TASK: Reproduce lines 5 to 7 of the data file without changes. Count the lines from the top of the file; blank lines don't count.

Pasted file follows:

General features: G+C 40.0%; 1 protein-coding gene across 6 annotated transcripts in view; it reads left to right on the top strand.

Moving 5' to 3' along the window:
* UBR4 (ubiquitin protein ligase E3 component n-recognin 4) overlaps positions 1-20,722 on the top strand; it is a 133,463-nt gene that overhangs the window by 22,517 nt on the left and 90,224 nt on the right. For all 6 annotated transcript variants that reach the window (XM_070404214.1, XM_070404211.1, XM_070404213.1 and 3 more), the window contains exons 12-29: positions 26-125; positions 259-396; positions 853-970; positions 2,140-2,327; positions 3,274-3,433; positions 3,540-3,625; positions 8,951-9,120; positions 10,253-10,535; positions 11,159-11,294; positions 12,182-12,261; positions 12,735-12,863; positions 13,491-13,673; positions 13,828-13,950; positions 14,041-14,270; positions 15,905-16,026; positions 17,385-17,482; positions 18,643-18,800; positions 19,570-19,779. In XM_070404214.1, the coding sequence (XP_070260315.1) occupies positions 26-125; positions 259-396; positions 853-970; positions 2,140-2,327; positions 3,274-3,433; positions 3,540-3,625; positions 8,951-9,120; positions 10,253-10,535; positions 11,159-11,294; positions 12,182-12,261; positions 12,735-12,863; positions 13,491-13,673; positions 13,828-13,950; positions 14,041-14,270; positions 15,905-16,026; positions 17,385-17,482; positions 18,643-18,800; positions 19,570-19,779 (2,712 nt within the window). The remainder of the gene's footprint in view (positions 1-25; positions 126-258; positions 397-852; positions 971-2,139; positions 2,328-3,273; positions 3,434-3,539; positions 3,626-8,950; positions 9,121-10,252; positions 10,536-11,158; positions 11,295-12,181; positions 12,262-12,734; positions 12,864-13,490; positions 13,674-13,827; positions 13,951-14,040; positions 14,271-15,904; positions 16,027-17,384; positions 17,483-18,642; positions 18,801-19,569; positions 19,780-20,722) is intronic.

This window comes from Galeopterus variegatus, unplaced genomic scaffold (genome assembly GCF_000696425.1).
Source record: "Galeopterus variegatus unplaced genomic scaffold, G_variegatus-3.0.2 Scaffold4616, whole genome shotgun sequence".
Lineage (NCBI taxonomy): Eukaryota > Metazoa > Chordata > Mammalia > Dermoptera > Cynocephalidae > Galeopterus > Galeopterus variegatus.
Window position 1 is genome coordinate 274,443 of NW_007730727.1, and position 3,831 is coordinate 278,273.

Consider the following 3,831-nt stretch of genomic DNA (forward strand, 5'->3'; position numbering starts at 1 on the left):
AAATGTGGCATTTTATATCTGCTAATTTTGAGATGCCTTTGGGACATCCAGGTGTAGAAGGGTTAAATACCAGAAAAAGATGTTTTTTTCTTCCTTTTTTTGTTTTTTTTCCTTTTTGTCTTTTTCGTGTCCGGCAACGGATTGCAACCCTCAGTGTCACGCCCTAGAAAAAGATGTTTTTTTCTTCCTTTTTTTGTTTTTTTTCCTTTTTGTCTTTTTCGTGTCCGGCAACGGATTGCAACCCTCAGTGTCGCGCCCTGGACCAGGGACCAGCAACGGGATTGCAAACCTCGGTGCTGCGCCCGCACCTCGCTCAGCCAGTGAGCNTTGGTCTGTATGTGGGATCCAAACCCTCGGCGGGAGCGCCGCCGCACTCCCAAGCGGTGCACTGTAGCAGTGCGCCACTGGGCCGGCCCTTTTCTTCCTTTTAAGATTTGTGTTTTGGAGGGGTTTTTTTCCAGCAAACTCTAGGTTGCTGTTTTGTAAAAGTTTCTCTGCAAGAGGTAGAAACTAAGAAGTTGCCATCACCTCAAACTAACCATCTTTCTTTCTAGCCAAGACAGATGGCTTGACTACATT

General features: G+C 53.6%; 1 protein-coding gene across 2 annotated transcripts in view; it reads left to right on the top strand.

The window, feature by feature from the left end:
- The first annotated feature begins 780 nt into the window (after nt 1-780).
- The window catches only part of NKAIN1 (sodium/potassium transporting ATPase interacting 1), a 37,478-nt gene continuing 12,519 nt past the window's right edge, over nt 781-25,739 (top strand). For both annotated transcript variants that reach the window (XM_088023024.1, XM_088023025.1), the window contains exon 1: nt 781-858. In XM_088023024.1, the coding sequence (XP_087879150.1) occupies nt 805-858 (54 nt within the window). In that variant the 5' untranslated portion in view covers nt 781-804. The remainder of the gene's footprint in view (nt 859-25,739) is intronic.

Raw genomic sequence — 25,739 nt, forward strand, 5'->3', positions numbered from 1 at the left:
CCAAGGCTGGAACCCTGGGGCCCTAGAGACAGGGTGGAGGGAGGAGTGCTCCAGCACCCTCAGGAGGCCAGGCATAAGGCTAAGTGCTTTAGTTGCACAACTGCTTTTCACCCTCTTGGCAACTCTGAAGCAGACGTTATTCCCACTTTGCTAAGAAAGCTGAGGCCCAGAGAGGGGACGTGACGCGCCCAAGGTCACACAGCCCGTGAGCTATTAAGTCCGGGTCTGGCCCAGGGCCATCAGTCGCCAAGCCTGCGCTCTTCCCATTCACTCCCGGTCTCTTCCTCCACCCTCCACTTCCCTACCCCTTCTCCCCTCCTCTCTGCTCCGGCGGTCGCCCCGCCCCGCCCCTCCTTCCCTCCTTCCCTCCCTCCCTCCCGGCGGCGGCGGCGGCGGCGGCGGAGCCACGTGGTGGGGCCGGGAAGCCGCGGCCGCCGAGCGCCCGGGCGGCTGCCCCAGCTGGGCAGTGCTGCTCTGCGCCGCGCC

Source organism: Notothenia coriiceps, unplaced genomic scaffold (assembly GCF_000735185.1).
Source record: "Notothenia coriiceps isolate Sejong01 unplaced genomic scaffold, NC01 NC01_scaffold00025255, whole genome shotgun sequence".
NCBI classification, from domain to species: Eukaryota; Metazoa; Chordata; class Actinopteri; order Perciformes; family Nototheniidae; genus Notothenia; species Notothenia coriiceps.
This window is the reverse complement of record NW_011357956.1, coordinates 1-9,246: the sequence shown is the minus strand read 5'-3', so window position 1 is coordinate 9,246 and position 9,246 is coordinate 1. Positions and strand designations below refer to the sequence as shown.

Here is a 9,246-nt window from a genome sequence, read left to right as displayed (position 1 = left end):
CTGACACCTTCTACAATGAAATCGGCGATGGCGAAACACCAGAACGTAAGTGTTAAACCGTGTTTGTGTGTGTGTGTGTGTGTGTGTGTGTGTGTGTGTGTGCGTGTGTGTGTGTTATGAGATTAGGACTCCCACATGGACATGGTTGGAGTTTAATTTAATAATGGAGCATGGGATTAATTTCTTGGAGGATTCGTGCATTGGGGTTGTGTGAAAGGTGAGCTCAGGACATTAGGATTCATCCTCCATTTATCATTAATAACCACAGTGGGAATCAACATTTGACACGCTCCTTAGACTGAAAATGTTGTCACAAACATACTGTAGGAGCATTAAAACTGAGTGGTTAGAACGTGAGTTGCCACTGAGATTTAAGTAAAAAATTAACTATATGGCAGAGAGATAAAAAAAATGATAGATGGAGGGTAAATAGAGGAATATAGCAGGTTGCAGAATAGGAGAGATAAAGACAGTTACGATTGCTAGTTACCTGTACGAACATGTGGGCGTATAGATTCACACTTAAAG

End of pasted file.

Source record: "Galeopterus variegatus unplaced genomic scaffold, G_variegatus-3.0.2 Scaffold4616, whole genome shotgun sequence".
Lineage (NCBI taxonomy): Eukaryota > Metazoa > Chordata > Mammalia > Dermoptera > Cynocephalidae > Galeopterus > Galeopterus variegatus.
Window position 1 is genome coordinate 274,443 of NW_007730727.1, and position 3,831 is coordinate 278,273.